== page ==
It is, unquestionably.
To the south of us, Eversource NH’s CEO Bill Quinlan recently made the rounds of editorial boards, energy conferences, and the like to promote Northern Pass to the business community and its allied chambers of commerce. Parent company Eversource sent executives from Hartford to participate in a press conference in Londonderry announcing new conservation grants funded by Northern Pass. Northern Pass representatives have met with the Concord City Council over the winter and spring.

To the north of us, Northern Pass (or Eversource) publicizes the local initiatives with which it hopes to win hearts and minds in Coos County – funding for a cell tower, broadband, a job creation program. At the recent annual dinner of the North Country Chamber of Commerce, the banner of Eversource, one of the “grand sponsors” of the event, was prominently displayed.
Here in Grafton County, Northern Pass and Eversource do not draw such overt attention to themselves, but the project has by no means gone away. We hear the rental helicopter flying low and slow over the PSNH (Eversource) ROW in our communities; we see the environmental and other contractors out on our roads; and we hear about the project’s quiet efforts to try to clean up “problems” with landowners in our area.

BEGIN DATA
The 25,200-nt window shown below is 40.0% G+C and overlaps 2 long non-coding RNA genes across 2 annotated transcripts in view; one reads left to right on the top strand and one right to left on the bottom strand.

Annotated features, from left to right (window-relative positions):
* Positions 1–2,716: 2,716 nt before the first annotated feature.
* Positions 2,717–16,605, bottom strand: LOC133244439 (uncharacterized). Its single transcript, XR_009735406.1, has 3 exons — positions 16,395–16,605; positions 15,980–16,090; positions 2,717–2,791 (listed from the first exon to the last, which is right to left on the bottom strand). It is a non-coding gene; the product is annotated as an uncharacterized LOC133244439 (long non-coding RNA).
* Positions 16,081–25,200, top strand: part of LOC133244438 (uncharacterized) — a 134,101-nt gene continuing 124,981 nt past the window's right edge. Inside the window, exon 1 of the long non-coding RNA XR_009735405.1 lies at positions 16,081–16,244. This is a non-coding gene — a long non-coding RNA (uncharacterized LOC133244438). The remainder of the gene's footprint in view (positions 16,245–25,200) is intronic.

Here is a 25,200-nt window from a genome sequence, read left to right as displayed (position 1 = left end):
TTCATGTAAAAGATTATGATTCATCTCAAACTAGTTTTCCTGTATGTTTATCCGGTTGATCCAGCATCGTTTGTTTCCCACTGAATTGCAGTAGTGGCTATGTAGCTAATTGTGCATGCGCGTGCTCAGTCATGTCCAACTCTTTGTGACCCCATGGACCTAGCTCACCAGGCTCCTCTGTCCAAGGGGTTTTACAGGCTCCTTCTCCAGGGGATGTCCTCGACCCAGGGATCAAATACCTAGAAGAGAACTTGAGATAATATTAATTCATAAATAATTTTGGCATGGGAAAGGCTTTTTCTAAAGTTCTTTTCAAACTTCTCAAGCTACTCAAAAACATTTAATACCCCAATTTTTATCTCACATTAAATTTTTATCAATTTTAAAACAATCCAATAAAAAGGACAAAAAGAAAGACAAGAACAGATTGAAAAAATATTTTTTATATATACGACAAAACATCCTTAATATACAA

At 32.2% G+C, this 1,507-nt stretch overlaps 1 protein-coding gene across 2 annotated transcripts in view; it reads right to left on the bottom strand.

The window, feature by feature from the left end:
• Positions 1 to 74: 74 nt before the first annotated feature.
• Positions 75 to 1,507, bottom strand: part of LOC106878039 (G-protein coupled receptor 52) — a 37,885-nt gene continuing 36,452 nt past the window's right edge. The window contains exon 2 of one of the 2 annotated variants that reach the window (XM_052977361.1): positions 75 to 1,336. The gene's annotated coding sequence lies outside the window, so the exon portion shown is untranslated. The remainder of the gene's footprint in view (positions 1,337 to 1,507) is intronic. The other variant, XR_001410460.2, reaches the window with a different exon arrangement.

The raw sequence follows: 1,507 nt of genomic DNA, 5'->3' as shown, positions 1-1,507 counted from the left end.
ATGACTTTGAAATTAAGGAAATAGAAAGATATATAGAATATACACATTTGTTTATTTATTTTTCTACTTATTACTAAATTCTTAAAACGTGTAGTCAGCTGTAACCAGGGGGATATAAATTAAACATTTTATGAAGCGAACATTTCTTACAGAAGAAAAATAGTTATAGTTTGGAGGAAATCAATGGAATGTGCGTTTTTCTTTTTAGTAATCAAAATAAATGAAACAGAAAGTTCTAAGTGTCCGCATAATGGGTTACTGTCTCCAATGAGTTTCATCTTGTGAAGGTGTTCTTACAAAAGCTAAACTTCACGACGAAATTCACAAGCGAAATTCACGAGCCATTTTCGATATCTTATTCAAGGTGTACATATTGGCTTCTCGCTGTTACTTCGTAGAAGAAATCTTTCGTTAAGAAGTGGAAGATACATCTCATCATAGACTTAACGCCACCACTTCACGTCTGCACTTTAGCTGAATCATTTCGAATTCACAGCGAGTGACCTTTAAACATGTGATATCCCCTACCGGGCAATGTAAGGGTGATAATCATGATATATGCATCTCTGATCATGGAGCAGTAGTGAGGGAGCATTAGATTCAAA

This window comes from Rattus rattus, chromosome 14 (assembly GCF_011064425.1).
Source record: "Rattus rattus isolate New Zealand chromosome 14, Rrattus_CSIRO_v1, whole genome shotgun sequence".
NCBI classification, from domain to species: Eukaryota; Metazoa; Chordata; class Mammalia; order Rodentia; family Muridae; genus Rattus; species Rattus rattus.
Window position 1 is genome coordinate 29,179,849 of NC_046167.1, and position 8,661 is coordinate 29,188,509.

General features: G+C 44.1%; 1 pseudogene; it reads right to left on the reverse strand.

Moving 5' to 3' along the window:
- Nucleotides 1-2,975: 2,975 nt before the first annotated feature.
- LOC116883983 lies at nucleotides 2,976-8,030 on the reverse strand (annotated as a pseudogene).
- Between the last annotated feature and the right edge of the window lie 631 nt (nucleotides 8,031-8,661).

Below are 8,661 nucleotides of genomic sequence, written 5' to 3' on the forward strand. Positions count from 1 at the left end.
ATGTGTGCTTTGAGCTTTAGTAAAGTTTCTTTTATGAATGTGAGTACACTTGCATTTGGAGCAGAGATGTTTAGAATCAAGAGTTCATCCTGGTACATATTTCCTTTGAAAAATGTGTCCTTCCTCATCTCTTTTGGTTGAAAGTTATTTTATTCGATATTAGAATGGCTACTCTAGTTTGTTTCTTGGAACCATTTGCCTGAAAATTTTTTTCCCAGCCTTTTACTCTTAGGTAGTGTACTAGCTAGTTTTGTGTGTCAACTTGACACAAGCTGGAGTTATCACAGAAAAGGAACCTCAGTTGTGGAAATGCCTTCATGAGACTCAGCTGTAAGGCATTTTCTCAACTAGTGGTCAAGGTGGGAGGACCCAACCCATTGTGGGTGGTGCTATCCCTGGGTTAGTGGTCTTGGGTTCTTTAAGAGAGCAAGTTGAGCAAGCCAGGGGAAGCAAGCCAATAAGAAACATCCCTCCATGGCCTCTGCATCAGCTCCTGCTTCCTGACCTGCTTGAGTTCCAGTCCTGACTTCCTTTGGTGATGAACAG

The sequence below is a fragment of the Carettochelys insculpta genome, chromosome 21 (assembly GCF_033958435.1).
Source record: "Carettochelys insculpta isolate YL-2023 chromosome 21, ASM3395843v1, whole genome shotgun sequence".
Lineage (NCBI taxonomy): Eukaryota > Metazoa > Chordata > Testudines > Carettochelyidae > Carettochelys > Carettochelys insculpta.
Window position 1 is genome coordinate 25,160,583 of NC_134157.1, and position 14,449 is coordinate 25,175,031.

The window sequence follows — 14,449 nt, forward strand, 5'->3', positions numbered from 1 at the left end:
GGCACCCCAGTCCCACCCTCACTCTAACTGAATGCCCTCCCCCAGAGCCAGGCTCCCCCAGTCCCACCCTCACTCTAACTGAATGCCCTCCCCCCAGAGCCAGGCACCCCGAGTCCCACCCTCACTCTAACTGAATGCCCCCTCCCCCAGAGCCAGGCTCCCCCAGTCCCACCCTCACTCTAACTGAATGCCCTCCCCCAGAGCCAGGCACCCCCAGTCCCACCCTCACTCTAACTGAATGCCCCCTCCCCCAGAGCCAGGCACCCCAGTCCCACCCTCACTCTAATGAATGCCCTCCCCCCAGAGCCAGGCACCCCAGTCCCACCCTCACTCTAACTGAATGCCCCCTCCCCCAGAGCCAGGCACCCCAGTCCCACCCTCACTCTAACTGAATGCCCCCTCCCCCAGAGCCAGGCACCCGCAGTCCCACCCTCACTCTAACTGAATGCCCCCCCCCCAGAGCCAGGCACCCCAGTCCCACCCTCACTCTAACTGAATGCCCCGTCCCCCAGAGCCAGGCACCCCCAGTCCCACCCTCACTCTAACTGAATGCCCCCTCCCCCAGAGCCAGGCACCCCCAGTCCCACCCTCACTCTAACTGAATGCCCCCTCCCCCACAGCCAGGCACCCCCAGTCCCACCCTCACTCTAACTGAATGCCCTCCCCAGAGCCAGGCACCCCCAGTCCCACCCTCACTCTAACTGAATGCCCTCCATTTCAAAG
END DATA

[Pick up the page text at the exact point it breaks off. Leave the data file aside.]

Northern Pass is definitely “still around,” and it will flare into high visibility when the Department of Energy (DOE) issues its Draft Environmental Impact Statement (DEIS) in June or July, followed soon after by the project’s filing an application with the state permitting authority, the Site Evaluation Committee (SEC). The DEIS is not a permit; it is a preliminary statement of the DOE’s evaluation of the project’s various impacts. The DOE will take public comment about its statement before it decides whether or not to issue a Presidential Permit to allow the project to cross the international border. The SEC, which will make the critical decision whether or not to allow the project to actually build in New Hampshire, will also consider public comment.

However, neither the DOE nor the SEC will come to you directly and ask you what you think. There will be no public referendum in which you or your town votes Northern Pass up or down. Any warrant article that your town has already passed concerning Northern Pass is advisory, not binding. If you want your voice, or your town’s voice, to be heard, it’s easy enough, but you or your town must initiate the action with both the DOE and the SEC.